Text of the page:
mke2fs − create a Linux second extended file system


mke2fs [ −c | −l filename ] [ −b block-size ] [ −f fragment-size ] [ −i bytes-per-inode ] [ −N number-of-inodes ] [ -n ] [ −m reserved-blocks-percentage ] [ −o creator-os ] [ −O feature[,...] ] [ −q ] [ −r fs-revision-level ] [ −R raid_options ] [ −s sparse-super-flag ] [ −v ] [ −F ] [ −L volume-label ] [ −M last-mounted-directory ] [ −S ] [ −T filesystem-type ] [ −V ] device [ blocks-count ]


mke2fs is used to create a Linux second extended file system on a device (usually a disk partition). device is the special file corresponding to the device (e.g /dev/hdXX). blocks-count is the number of blocks on the device. If omitted, mke2fs automagically figures the file system size.


−b block-size

Specify the size of blocks in bytes. Valid block size vales are 1024, 2048 and 4096 bytes per block. If omitted, mke2fs block-size is determined by the file system size and the expected usage of the filesystem (see the −T option).


Check the device for bad blocks before creating the file system, using a fast read-only test.

−f fragment-size

Specify the size of fragments in bytes.

−i bytes-per-inode

Specify the bytes/inode ratio. mke2fs creates an inode for every bytes-per-inode bytes of space on the disk. The larger the bytes-per-inode ratio, the fewer inodes will be created. This value generally shouldn’t be smaller than the blocksize of the filesystem, since then too many inodes will be made. Be warned that is not possible to expand the number of inodes on a filesystem after it is created, so be careful decided the correct value for this parameter.


causes mke2fs to not actually create a filesystem, but display what it would do if it were to create a filesystem.

−N number-of-inodes

overrides the default calculation of the number of inodes that should be reserved for the filesystem (which is based on the number of blocks and the bytes-per-inode ratio). This allows the user to specify the number of desired inodes directly.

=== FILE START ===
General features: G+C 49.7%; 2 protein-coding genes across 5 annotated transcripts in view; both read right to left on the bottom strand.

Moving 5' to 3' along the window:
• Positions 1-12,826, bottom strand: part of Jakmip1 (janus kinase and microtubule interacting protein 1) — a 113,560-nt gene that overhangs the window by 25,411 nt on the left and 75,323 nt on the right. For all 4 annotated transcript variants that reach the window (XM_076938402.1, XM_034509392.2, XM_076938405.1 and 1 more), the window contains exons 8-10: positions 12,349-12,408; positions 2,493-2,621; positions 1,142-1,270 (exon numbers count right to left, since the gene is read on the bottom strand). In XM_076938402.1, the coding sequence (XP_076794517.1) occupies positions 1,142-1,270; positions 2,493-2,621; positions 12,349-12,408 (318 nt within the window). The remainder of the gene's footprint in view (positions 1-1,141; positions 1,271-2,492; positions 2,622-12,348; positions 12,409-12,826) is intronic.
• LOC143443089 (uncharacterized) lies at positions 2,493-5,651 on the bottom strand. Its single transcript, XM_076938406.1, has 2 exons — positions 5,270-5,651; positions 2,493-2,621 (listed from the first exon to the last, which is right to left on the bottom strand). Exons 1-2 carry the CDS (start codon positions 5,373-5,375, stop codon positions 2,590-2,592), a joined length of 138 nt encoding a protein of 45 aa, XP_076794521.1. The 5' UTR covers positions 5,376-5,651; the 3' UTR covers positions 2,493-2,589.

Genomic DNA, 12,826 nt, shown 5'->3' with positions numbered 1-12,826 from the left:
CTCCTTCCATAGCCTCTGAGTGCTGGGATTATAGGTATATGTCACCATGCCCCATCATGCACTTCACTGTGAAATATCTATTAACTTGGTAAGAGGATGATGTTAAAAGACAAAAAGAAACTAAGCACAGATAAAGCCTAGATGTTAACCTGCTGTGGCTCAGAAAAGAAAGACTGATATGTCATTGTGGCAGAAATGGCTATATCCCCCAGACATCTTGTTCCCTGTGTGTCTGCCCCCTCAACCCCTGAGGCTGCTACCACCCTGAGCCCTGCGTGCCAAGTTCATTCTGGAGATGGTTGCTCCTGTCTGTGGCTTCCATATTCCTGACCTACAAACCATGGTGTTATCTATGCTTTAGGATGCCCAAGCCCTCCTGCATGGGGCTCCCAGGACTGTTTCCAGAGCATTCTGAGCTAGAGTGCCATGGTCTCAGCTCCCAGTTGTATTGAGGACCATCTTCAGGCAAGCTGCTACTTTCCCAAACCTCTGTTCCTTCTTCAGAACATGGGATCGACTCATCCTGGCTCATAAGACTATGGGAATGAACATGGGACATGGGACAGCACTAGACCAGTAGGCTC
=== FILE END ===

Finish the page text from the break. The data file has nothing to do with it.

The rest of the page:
−O feature[,...]

Create the filesystem with the listed set of features (filesystem options). The following features are supported: sparse_super, which cause the filesystem to use sparse superblocks, and filetype, which will cause the filesystem to store file type information in directory entries. Currently, both features are turned on by default unless mke2fs is run on a system with a pre-2.2 Linux kernel. Warning: Pre-2.2 Linux kernels do not properly support the filesystems that use either of these two features. Filesystems that may need to mounted on pre-2.2 kernels should be created with -O none which will disable both of these features, even if mke2fs is run on a system which can support these features.

−l filename

Read the bad blocks list from filename.

-m reserved-blocks-percentage

Specify the percentage of reserved blocks for the super-user. This value defaults to 5%.


Manually override the default value of the "creator os" field of the filesystem. Normally the creator field is set by default to the native OS of the mke2fs executable.


Quiet execution. Useful if mke2fs is run in a script.

−s sparse-super-flag

If sparse-super-flag is 1, then turn on the sparse superblock flag in the superblock. Note: This option is deprecated; use the −O option instead.


Verbose execution.


Force mke2fs to run, even if the specified device is not a block special device, or appears to be mounted.


Set the volume label for the filesystem.


Set the last mounted directory for the filesystem. This might be useful for the sake of utilities that key off of the last mounted directory to determine where the filesytem should be mounted.

-r revision

Set the filesystem revision for the new filesystem. Note that 1.2 kernels only support revision 0 filesystems.

−R raid_options

Set raid-related options for the filesystem. Raid options are comma separated, and may take an argument using the equals (’=’) sign. Currently the only supported argument is stride which takes as its argument the number of blocks in a RAID stripe.


Write superblock and group descriptors only. This is useful if all of the superblock and backup superblocks are corrupted, and a last-ditch recovery method is desired. It causes mke2fs to reinitialize the superblock and group descriptors, while not touching the inode table and the block and inode bitmaps. The e2fsck program should be run immediately after this option is used, and there is no guarantee that any data will be salvageable.

−T fs-type

Specify how the filesystem is going to be used, so that mke2fs can automatically determine the optimal filesystem parameters. The only filesystem type which is currently supported is "news".


Print the version number of mke2fs and exit.


This version of mke2fs has been written by Theodore Ts’o <>.


mke2fs accepts the −f option but currently ignores it because the second extended file system does not support fragments yet.
There may be some other ones. Please, report them to the author.


mke2fs is part of the e2fsprogs package and is available for anonymous ftp from in /pub/linux/packages/ext2fs.


badblocks(8), dumpe2fs(8), e2fsck(8), tune2fs(8)